Fort dela Boulaye was one of the most important sites of early Louisiana. The fort, built by French explorers, succeeded in turning around the British. But the location of the short-lived fortification was lost and nearly forgotten.
The historical marker had been missing for three decades, before it was discovered in a stairwell in an abandoned building in Louisiana’s Plaquemines Parish. The marker was originally placed along a drainage canal in 1950 to commemorate one of the most important events in Louisiana history. It marked the site of Fort dela Boulaye, built by French explorers Iberville and Bienville in the year 1699. Historian Eric Seiferth of The Historic New Orleans Collection said, “Iberville and Bienville were aware of the fact that the English were kind of snooping around the area.” Seiferth added that the fort was, “the first attempt by the French to claim physically through encampment the Louisiana Territory.”
The short life of a louisiana fort
Iberville wrote a letter describing how the fort was built of long square logs, with a half dozen buildings, a cemetery and six cannons. A moat surrounded the area. The French effort paid off. Once the British learned of the French intent to defend the territory along the Mississippi River, they sailed away. But the location was terrible. “The river continues to flood over and over again,” Seiferth explains, “and they had difficulty getting provisions for the men.” After just seven years, Fort dela Boulaye was abandoned by the French.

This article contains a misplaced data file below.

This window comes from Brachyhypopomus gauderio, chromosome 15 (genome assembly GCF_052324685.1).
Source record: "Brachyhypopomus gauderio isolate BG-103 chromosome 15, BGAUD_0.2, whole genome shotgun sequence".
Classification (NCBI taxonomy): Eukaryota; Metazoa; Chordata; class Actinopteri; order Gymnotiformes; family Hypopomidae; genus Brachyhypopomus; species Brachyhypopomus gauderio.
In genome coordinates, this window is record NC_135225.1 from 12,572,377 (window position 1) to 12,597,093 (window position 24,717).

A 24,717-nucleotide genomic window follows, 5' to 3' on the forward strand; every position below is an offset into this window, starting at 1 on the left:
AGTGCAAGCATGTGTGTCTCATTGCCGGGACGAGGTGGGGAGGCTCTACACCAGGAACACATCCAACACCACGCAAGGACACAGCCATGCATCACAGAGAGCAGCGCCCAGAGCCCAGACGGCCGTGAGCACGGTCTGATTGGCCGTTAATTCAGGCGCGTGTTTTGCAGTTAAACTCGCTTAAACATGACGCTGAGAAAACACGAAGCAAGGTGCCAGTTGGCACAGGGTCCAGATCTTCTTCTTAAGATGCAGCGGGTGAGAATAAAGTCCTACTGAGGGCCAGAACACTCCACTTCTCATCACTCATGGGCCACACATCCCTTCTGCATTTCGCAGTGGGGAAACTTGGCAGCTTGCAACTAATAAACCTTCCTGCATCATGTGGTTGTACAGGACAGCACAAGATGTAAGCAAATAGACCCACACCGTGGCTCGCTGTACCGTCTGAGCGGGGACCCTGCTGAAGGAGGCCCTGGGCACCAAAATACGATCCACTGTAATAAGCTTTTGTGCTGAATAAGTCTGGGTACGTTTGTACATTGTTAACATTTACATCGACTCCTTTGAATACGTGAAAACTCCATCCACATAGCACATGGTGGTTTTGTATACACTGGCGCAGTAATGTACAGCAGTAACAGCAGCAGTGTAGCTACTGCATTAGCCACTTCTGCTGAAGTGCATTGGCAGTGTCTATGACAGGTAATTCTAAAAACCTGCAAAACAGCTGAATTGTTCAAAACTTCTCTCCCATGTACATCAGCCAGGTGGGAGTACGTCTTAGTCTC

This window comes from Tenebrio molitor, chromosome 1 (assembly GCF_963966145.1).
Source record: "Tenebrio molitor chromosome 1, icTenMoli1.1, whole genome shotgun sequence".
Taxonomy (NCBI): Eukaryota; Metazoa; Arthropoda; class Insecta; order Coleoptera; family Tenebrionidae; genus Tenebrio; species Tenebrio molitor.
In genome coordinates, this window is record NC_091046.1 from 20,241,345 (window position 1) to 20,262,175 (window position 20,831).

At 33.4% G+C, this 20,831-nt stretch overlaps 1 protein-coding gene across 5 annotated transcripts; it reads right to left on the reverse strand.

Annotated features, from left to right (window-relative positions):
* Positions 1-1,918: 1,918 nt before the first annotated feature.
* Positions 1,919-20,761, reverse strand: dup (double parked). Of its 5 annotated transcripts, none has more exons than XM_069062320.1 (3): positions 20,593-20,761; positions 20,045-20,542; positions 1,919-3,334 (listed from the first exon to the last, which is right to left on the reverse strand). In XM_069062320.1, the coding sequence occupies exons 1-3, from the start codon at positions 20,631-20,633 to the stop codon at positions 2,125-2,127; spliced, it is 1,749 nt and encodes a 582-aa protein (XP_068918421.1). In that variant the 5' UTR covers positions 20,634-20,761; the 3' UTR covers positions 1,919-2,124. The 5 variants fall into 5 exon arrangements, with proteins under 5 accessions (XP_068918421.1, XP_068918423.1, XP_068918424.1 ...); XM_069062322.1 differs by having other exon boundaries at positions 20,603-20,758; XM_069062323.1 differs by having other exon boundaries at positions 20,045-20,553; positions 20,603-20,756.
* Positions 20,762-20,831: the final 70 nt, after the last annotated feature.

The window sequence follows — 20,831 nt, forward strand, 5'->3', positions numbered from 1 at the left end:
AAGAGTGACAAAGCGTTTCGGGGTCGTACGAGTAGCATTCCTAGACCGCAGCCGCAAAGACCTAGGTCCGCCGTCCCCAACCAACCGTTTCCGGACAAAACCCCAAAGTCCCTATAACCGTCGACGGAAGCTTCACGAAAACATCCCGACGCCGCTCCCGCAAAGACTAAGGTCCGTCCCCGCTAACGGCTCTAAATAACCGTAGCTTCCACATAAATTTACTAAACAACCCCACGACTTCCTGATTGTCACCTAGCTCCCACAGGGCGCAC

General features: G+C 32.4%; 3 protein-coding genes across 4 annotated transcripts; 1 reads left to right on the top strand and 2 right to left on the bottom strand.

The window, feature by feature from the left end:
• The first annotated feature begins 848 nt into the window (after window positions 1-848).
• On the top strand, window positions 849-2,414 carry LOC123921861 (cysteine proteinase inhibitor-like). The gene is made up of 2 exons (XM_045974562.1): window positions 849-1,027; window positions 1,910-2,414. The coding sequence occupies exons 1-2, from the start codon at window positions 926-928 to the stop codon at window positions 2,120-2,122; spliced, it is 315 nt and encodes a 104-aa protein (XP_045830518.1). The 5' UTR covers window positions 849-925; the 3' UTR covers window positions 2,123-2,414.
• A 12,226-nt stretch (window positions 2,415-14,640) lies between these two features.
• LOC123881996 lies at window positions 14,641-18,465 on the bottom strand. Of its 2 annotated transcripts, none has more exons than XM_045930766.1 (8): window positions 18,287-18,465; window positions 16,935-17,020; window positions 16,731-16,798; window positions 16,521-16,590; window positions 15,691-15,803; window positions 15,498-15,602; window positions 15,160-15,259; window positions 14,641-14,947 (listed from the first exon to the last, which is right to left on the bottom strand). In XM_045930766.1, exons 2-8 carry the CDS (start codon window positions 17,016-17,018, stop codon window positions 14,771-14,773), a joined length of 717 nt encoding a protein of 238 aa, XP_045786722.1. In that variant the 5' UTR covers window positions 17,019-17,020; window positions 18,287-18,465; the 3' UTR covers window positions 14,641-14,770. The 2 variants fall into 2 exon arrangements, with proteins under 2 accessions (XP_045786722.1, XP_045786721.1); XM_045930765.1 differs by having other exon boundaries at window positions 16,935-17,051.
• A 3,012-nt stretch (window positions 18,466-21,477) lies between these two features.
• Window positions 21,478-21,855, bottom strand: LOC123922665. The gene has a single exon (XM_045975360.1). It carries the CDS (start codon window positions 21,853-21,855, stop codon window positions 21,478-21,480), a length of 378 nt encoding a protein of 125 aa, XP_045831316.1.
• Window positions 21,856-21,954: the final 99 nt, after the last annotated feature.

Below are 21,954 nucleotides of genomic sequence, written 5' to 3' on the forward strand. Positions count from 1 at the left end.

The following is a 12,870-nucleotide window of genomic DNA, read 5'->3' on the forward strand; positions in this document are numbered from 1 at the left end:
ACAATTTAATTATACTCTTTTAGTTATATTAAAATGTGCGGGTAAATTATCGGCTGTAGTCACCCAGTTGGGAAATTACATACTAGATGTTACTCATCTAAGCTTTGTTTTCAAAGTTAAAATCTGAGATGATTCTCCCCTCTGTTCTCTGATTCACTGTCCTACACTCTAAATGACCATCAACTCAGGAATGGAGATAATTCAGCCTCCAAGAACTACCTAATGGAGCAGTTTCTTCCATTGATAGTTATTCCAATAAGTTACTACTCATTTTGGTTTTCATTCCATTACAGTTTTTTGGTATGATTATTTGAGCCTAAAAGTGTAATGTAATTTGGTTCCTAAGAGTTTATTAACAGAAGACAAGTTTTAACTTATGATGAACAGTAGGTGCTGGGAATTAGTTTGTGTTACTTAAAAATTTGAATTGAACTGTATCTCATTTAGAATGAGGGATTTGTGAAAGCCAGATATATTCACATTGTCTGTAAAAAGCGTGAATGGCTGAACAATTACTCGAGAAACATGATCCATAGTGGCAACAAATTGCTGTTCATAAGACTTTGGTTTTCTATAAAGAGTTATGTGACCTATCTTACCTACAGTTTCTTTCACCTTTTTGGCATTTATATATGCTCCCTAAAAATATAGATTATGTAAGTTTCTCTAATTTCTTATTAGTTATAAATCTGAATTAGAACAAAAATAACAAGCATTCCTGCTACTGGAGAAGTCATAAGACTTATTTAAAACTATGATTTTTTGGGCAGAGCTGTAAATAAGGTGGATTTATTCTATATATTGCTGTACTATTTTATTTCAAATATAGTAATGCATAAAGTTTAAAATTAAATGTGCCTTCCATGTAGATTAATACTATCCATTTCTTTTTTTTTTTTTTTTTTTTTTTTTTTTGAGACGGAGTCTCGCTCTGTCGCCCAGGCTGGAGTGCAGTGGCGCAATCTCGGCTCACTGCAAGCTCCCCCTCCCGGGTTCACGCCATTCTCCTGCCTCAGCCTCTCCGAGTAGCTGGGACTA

AN OLD MAP PROVIDES CLUE TO OLD LOUISIANA FORT
Courtesy: The Historic New Orleans Collection. A clue to a historic site
An old map provided a clue in the 1930’s for researchers about the location of an “Old Fort” near the mouth of the Mississippi River. They discovered the site along the Gravolet Canal in eastern Plaquemines Parish near the small community of Phoenix.
The landowner, State Senator Joseph Gravolet, had pulled up some of the old cypress logs from the fort that were buried in the canal. The 92 squared timbers were the foundation for the Louisiana fort. Unfortunately, Gravolet didn’t realize the significance of the timbers, and all of them were burned except for two short sections. Those pieces are on display in The Historic New Orleans Collection.
marking history at fort site
Albertine Kimble, a Plaquemines Parish resident, got emotional when the historic marker was found and returned to its original site along the Gravolet Canal. Her great grandmother was at the site in 1950 when the marker was first erected. “This area here was where the first settlers settled in Louisiana in 1699, right here where we are standing,” Kimble said as she and others posed for pictures. Nearby landowner Chris Cadis commented, “I didn’t realize how much history is really here.” And local historian James Madere said the site was incredible. “We walk amongst ground that we only read books about in school.” They realize the importance of what happened here more than 300 years ago, where the first French explorers staked their claim to land along mighty Mississippi River.